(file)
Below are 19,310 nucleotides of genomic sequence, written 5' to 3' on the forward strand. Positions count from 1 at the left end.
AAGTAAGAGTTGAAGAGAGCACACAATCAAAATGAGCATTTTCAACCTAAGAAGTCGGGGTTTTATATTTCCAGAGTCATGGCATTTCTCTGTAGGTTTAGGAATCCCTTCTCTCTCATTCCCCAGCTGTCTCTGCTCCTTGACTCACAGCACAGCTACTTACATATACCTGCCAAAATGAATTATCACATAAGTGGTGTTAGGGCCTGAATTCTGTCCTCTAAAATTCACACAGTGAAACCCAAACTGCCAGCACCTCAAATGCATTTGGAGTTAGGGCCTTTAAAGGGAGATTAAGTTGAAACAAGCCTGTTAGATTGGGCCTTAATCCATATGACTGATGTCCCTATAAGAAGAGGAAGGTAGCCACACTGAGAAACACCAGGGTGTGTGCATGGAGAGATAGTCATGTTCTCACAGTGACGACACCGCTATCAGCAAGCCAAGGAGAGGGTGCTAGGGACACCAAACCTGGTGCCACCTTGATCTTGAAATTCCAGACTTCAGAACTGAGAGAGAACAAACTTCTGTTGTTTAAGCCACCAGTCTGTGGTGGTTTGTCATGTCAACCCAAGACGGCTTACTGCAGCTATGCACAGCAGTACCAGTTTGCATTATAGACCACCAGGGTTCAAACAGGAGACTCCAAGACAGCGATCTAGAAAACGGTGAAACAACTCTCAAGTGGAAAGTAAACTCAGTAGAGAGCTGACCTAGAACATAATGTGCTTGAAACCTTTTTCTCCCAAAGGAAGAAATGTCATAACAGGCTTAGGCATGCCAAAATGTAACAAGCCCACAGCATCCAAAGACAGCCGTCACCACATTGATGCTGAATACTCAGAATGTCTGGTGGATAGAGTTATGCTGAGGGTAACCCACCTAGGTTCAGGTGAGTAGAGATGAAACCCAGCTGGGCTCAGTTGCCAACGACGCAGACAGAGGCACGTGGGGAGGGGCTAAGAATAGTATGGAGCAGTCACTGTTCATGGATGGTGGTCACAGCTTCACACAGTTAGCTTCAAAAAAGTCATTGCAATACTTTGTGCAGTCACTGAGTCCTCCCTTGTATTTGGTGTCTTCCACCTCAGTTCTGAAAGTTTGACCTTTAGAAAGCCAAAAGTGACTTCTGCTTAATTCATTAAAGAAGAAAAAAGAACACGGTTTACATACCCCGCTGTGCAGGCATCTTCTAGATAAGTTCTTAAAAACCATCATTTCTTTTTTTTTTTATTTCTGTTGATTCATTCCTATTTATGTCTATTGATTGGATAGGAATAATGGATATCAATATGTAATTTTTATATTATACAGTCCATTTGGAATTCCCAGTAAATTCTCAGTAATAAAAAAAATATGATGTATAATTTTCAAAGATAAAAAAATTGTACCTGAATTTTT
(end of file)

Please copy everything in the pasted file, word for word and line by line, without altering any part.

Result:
Below are 19,310 nucleotides of genomic sequence, written 5' to 3' on the forward strand. Positions count from 1 at the left end.
AAGTAAGAGTTGAAGAGAGCACACAATCAAAATGAGCATTTTCAACCTAAGAAGTCGGGGTTTTATATTTCCAGAGTCATGGCATTTCTCTGTAGGTTTAGGAATCCCTTCTCTCTCATTCCCCAGCTGTCTCTGCTCCTTGACTCACAGCACAGCTACTTACATATACCTGCCAAAATGAATTATCACATAAGTGGTGTTAGGGCCTGAATTCTGTCCTCTAAAATTCACACAGTGAAACCCAAACTGCCAGCACCTCAAATGCATTTGGAGTTAGGGCCTTTAAAGGGAGATTAAGTTGAAACAAGCCTGTTAGATTGGGCCTTAATCCATATGACTGATGTCCCTATAAGAAGAGGAAGGTAGCCACACTGAGAAACACCAGGGTGTGTGCATGGAGAGATAGTCATGTTCTCACAGTGACGACACCGCTATCAGCAAGCCAAGGAGAGGGTGCTAGGGACACCAAACCTGGTGCCACCTTGATCTTGAAATTCCAGACTTCAGAACTGAGAGAGAACAAACTTCTGTTGTTTAAGCCACCAGTCTGTGGTGGTTTGTCATGTCAACCCAAGACGGCTTACTGCAGCTATGCACAGCAGTACCAGTTTGCATTATAGACCACCAGGGTTCAAACAGGAGACTCCAAGACAGCGATCTAGAAAACGGTGAAACAACTCTCAAGTGGAAAGTAAACTCAGTAGAGAGCTGACCTAGAACATAATGTGCTTGAAACCTTTTTCTCCCAAAGGAAGAAATGTCATAACAGGCTTAGGCATGCCAAAATGTAACAAGCCCACAGCATCCAAAGACAGCCGTCACCACATTGATGCTGAATACTCAGAATGTCTGGTGGATAGAGTTATGCTGAGGGTAACCCACCTAGGTTCAGGTGAGTAGAGATGAAACCCAGCTGGGCTCAGTTGCCAACGACGCAGACAGAGGCACGTGGGGAGGGGCTAAGAATAGTATGGAGCAGTCACTGTTCATGGATGGTGGTCACAGCTTCACACAGTTAGCTTCAAAAAAGTCATTGCAATACTTTGTGCAGTCACTGAGTCCTCCCTTGTATTTGGTGTCTTCCACCTCAGTTCTGAAAGTTTGACCTTTAGAAAGCCAAAAGTGACTTCTGCTTAATTCATTAAAGAAGAAAAAAGAACACGGTTTACATACCCCGCTGTGCAGGCATCTTCTAGATAAGTTCTTAAAAACCATCATTTCTTTTTTTTTTTATTTCTGTTGATTCATTCCTATTTATGTCTATTGATTGGATAGGAATAATGGATATCAATATGTAATTTTTATATTATACAGTCCATTTGGAATTCCCAGTAAATTCTCAGTAATAAAAAAAATATGATGTATAATTTTCAAAGATAAAAAAATTGTACCTGAATTTTT